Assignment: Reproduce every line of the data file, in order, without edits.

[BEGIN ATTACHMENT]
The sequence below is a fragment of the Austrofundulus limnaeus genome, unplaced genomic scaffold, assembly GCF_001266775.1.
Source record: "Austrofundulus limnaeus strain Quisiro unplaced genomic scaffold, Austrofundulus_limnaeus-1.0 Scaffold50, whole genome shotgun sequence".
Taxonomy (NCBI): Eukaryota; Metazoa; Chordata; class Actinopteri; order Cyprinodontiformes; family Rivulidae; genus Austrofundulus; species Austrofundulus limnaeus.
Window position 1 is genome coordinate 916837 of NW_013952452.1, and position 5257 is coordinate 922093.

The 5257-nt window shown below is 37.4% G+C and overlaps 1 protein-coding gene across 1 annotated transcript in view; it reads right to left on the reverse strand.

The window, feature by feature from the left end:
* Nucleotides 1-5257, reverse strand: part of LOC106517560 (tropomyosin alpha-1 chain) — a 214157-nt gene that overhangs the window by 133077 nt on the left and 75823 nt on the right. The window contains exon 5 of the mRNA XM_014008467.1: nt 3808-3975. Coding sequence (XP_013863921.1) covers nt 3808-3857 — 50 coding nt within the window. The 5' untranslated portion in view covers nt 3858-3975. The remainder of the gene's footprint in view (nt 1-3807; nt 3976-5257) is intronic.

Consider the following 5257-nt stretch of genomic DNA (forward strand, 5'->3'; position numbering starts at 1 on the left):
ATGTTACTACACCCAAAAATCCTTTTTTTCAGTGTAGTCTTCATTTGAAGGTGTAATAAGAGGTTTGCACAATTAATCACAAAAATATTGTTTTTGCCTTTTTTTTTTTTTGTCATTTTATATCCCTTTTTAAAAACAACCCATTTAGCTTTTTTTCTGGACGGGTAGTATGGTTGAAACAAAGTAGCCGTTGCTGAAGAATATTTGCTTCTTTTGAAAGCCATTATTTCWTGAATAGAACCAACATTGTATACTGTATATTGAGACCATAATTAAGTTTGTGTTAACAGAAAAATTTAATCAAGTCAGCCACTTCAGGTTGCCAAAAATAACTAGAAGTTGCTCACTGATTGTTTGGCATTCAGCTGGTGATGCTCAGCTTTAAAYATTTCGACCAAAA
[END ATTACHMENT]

The sequence below is a fragment of the Austrofundulus limnaeus genome, unplaced genomic scaffold, assembly GCF_001266775.1.
Source record: "Austrofundulus limnaeus strain Quisiro unplaced genomic scaffold, Austrofundulus_limnaeus-1.0 Scaffold50, whole genome shotgun sequence".
Taxonomy (NCBI): Eukaryota; Metazoa; Chordata; class Actinopteri; order Cyprinodontiformes; family Rivulidae; genus Austrofundulus; species Austrofundulus limnaeus.
Window position 1 is genome coordinate 916837 of NW_013952452.1, and position 5257 is coordinate 922093.

The 5257-nt window shown below is 37.4% G+C and overlaps 1 protein-coding gene across 1 annotated transcript in view; it reads right to left on the reverse strand.

The window, feature by feature from the left end:
* Nucleotides 1-5257, reverse strand: part of LOC106517560 (tropomyosin alpha-1 chain) — a 214157-nt gene that overhangs the window by 133077 nt on the left and 75823 nt on the right. The window contains exon 5 of the mRNA XM_014008467.1: nt 3808-3975. Coding sequence (XP_013863921.1) covers nt 3808-3857 — 50 coding nt within the window. The 5' untranslated portion in view covers nt 3858-3975. The remainder of the gene's footprint in view (nt 1-3807; nt 3976-5257) is intronic.

Consider the following 5257-nt stretch of genomic DNA (forward strand, 5'->3'; position numbering starts at 1 on the left):
ATGTTACTACACCCAAAAATCCTTTTTTTCAGTGTAGTCTTCATTTGAAGGTGTAATAAGAGGTTTGCACAATTAATCACAAAAATATTGTTTTTGCCTTTTTTTTTTTTTGTCATTTTATATCCCTTTTTAAAAACAACCCATTTAGCTTTTTTTCTGGACGGGTAGTATGGTTGAAACAAAGTAGCCGTTGCTGAAGAATATTTGCTTCTTTTGAAAGCCATTATTTCWTGAATAGAACCAACATTGTATACTGTATATTGAGACCATAATTAAGTTTGTGTTAACAGAAAAATTTAATCAAGTCAGCCACTTCAGGTTGCCAAAAATAACTAGAAGTTGCTCACTGATTGTTTGGCATTCAGCTGGTGATGCTCAGCTTTAAAYATTTCGACCAAAA